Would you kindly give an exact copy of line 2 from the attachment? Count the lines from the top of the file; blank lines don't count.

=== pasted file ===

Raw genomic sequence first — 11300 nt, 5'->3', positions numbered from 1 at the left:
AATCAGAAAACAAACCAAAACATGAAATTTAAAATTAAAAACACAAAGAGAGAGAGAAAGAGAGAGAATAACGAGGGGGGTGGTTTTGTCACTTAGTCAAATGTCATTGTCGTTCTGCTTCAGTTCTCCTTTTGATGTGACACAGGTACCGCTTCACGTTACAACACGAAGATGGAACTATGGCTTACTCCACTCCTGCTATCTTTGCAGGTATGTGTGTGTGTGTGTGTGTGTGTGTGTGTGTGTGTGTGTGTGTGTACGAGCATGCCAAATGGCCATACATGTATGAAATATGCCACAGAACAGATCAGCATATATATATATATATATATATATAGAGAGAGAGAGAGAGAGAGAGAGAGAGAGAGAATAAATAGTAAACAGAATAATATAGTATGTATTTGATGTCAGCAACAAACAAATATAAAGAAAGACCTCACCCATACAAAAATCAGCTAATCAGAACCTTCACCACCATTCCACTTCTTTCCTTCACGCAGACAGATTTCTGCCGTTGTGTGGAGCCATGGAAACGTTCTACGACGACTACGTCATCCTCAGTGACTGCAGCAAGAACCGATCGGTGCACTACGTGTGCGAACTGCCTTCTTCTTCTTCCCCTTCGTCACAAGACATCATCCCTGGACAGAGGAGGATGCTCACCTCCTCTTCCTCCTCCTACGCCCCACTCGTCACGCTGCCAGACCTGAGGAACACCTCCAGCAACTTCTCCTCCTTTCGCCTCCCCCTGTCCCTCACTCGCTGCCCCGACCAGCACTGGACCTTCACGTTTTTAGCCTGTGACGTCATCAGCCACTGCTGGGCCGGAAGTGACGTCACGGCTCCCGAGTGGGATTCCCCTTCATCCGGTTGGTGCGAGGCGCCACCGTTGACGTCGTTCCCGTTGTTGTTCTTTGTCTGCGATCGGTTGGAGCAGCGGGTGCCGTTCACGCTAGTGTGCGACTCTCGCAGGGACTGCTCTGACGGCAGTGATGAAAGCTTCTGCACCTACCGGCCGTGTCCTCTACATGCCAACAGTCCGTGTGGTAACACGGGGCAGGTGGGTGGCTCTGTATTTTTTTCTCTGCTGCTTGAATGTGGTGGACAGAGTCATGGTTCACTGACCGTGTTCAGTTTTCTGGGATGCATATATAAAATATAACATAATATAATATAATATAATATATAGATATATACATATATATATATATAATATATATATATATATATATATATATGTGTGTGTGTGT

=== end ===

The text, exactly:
AATCAGAAAACAAACCAAAACATGAAATTTAAAATTAAAAACACAAAGAGAGAGAGAAAGAGAGAGAATAACGAGGGGGGTGGTTTTGTCACTTAGTCAAATGTCATTGTCGTTCTGCTTCAGTTCTCCTTTTGATGTGACACAGGTACCGCTTCACGTTACAACACGAAGATGGAACTATGGCTTACTCCACTCCTGCTATCTTTGCAGGTATGTGTGTGTGTGTGTGTGTGTGTGTGTGTGTGTGTGTGTGTGTGTACGAGCATGCCAAATGGCCATACATGTATGAAATATGCCACAGAACAGATCAGCATATATATATATATATATATATATAGAGAGAGAGAGAGAGAGAGAGAGAGAGAGAGAATAAATAGTAAACAGAATAATATAGTATGTATTTGATGTCAGCAACAAACAAATATAAAGAAAGACCTCACCCATACAAAAATCAGCTAATCAGAACCTTCACCACCATTCCACTTCTTTCCTTCACGCAGACAGATTTCTGCCGTTGTGTGGAGCCATGGAAACGTTCTACGACGACTACGTCATCCTCAGTGACTGCAGCAAGAACCGATCGGTGCACTACGTGTGCGAACTGCCTTCTTCTTCTTCCCCTTCGTCACAAGACATCATCCCTGGACAGAGGAGGATGCTCACCTCCTCTTCCTCCTCCTACGCCCCACTCGTCACGCTGCCAGACCTGAGGAACACCTCCAGCAACTTCTCCTCCTTTCGCCTCCCCCTGTCCCTCACTCGCTGCCCCGACCAGCACTGGACCTTCACGTTTTTAGCCTGTGACGTCATCAGCCACTGCTGGGCCGGAAGTGACGTCACGGCTCCCGAGTGGGATTCCCCTTCATCCGGTTGGTGCGAGGCGCCACCGTTGACGTCGTTCCCGTTGTTGTTCTTTGTCTGCGATCGGTTGGAGCAGCGGGTGCCGTTCACGCTAGTGTGCGACTCTCGCAGGGACTGCTCTGACGGCAGTGATGAAAGCTTCTGCACCTACCGGCCGTGTCCTCTACATGCCAACAGTCCGTGTGGTAACACGGGGCAGGTGGGTGGCTCTGTATTTTTTTCTCTGCTGCTTGAATGTGGTGGACAGAGTCATGGTTCACTGACCGTGTTCAGTTTTCTGGGATGCATATATAAAATATAACATAATATAATATAATATAATATATAGATATATACATATATATATATATAATATATATATATATATATATATATATGTGTGTGTGTGT